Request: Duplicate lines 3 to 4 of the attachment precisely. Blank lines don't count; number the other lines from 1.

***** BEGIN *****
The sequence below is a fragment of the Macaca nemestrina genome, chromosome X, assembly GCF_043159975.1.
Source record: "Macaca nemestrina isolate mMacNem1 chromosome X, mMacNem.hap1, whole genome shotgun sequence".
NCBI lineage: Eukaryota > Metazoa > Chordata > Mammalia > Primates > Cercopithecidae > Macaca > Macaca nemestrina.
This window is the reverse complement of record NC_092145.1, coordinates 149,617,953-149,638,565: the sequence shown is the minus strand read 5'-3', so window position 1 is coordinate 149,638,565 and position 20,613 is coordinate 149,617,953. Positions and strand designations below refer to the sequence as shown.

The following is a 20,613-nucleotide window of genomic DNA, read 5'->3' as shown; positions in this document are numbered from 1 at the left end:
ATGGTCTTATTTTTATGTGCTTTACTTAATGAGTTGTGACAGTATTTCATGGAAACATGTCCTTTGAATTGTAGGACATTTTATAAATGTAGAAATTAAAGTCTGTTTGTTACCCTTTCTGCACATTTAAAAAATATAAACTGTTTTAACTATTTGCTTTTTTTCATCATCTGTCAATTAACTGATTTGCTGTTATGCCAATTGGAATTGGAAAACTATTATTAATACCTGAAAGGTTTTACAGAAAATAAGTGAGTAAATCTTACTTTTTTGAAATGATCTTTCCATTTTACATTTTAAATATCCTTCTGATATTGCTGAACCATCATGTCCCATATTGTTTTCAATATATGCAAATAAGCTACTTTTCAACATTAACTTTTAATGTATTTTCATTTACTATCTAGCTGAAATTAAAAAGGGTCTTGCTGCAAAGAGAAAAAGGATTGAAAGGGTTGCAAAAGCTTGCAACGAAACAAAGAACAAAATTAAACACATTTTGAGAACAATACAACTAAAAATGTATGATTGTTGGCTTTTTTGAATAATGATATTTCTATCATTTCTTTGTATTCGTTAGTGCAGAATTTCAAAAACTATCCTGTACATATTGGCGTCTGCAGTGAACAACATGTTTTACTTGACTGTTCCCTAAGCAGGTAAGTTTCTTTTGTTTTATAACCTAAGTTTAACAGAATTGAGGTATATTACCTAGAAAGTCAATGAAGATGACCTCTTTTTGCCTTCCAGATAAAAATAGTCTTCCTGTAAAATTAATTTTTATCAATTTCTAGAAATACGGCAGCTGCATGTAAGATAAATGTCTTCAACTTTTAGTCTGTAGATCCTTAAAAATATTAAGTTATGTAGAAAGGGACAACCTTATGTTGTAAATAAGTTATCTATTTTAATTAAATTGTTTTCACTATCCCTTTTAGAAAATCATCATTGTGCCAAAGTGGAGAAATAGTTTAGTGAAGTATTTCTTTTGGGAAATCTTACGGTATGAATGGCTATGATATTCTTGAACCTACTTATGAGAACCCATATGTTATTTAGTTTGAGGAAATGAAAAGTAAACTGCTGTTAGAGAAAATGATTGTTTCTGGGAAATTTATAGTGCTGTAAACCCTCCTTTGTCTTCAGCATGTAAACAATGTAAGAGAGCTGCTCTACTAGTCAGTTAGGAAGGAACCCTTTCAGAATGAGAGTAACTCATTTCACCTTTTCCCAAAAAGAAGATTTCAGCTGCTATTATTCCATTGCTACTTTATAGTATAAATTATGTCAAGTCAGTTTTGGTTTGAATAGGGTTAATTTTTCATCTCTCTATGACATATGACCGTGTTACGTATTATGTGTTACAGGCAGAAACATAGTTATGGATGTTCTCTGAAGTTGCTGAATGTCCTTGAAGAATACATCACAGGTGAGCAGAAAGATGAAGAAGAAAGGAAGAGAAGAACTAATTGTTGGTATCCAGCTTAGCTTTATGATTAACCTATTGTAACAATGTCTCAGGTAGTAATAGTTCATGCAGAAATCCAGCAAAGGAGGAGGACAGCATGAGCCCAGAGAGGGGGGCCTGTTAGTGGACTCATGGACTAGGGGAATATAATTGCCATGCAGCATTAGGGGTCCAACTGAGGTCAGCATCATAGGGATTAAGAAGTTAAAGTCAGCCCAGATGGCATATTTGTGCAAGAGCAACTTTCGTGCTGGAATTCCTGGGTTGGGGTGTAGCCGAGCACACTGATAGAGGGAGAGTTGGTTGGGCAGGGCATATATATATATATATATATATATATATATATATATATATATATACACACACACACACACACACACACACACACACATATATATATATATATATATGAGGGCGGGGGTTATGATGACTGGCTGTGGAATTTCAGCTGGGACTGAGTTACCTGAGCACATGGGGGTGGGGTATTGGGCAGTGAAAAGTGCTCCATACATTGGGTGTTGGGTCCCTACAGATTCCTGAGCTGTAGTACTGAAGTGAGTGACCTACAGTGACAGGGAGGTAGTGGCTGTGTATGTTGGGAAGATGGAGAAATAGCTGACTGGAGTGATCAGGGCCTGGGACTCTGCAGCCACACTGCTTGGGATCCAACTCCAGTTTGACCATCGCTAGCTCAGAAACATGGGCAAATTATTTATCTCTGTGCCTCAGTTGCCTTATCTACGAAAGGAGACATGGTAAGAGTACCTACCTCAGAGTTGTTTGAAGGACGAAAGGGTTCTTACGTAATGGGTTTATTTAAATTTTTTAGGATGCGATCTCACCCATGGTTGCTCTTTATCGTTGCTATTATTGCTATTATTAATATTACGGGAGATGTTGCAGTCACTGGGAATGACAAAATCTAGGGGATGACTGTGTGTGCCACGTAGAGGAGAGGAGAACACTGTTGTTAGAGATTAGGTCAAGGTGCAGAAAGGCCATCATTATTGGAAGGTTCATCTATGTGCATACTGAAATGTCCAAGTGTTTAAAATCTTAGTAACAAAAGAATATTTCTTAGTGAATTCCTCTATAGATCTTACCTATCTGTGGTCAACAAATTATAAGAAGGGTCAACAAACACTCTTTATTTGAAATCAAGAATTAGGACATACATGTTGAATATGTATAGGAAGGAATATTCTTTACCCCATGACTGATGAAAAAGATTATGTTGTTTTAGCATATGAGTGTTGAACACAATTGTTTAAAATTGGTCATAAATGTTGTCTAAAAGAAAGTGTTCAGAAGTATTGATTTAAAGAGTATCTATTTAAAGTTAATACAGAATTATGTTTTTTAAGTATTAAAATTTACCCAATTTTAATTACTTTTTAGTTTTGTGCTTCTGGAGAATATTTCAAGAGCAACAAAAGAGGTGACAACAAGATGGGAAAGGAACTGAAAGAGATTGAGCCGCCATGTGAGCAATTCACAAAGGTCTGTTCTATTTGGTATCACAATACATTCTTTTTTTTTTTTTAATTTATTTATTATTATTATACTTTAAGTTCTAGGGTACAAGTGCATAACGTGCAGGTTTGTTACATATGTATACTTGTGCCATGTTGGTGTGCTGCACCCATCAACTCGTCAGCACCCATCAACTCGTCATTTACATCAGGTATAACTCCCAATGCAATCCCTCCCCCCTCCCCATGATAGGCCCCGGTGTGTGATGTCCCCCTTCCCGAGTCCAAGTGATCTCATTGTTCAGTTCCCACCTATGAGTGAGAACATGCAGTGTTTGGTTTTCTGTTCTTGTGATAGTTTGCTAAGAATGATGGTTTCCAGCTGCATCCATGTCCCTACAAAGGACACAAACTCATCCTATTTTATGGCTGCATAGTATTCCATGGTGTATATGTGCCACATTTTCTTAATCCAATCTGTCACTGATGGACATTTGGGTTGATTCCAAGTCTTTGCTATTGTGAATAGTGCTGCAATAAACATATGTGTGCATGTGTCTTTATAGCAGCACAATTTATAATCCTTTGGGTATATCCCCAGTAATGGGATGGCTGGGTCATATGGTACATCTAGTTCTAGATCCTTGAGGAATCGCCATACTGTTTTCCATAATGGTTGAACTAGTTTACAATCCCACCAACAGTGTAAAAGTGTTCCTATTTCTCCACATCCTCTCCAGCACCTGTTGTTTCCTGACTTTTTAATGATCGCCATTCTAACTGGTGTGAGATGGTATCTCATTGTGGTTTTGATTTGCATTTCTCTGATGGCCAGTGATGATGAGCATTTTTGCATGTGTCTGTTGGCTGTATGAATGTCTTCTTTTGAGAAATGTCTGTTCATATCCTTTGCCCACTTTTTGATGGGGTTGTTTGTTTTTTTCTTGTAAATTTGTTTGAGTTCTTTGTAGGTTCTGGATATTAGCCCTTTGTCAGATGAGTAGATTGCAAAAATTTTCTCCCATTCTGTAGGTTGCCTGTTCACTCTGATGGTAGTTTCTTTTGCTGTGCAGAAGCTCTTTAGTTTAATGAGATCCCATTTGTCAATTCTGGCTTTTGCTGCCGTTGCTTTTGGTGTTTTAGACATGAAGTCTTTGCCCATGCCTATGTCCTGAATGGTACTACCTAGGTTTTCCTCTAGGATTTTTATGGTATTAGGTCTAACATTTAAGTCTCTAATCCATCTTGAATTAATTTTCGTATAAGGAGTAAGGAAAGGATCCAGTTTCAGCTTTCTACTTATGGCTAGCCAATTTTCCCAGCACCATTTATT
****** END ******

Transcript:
NCBI lineage: Eukaryota > Metazoa > Chordata > Mammalia > Primates > Cercopithecidae > Macaca > Macaca nemestrina.
This window is the reverse complement of record NC_092145.1, coordinates 149,617,953-149,638,565: the sequence shown is the minus strand read 5'-3', so window position 1 is coordinate 149,638,565 and position 20,613 is coordinate 149,617,953. Positions and strand designations below refer to the sequence as shown.